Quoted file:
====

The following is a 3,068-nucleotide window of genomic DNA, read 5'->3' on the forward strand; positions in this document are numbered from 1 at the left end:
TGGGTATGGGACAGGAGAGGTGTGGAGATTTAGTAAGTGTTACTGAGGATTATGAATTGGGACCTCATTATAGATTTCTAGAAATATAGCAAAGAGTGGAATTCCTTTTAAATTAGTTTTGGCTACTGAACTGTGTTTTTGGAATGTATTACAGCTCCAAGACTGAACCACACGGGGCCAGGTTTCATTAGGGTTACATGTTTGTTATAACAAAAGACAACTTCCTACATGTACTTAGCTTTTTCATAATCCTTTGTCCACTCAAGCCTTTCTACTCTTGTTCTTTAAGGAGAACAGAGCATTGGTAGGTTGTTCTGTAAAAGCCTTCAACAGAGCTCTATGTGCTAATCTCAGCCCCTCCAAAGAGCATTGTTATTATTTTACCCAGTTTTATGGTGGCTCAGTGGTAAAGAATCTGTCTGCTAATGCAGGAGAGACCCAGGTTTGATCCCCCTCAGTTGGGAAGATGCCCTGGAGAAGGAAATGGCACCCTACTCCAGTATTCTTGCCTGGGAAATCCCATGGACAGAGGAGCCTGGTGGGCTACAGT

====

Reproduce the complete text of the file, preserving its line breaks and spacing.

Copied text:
The following is a 3,068-nucleotide window of genomic DNA, read 5'->3' on the forward strand; positions in this document are numbered from 1 at the left end:
TGGGTATGGGACAGGAGAGGTGTGGAGATTTAGTAAGTGTTACTGAGGATTATGAATTGGGACCTCATTATAGATTTCTAGAAATATAGCAAAGAGTGGAATTCCTTTTAAATTAGTTTTGGCTACTGAACTGTGTTTTTGGAATGTATTACAGCTCCAAGACTGAACCACACGGGGCCAGGTTTCATTAGGGTTACATGTTTGTTATAACAAAAGACAACTTCCTACATGTACTTAGCTTTTTCATAATCCTTTGTCCACTCAAGCCTTTCTACTCTTGTTCTTTAAGGAGAACAGAGCATTGGTAGGTTGTTCTGTAAAAGCCTTCAACAGAGCTCTATGTGCTAATCTCAGCCCCTCCAAAGAGCATTGTTATTATTTTACCCAGTTTTATGGTGGCTCAGTGGTAAAGAATCTGTCTGCTAATGCAGGAGAGACCCAGGTTTGATCCCCCTCAGTTGGGAAGATGCCCTGGAGAAGGAAATGGCACCCTACTCCAGTATTCTTGCCTGGGAAATCCCATGGACAGAGGAGCCTGGTGGGCTACAGT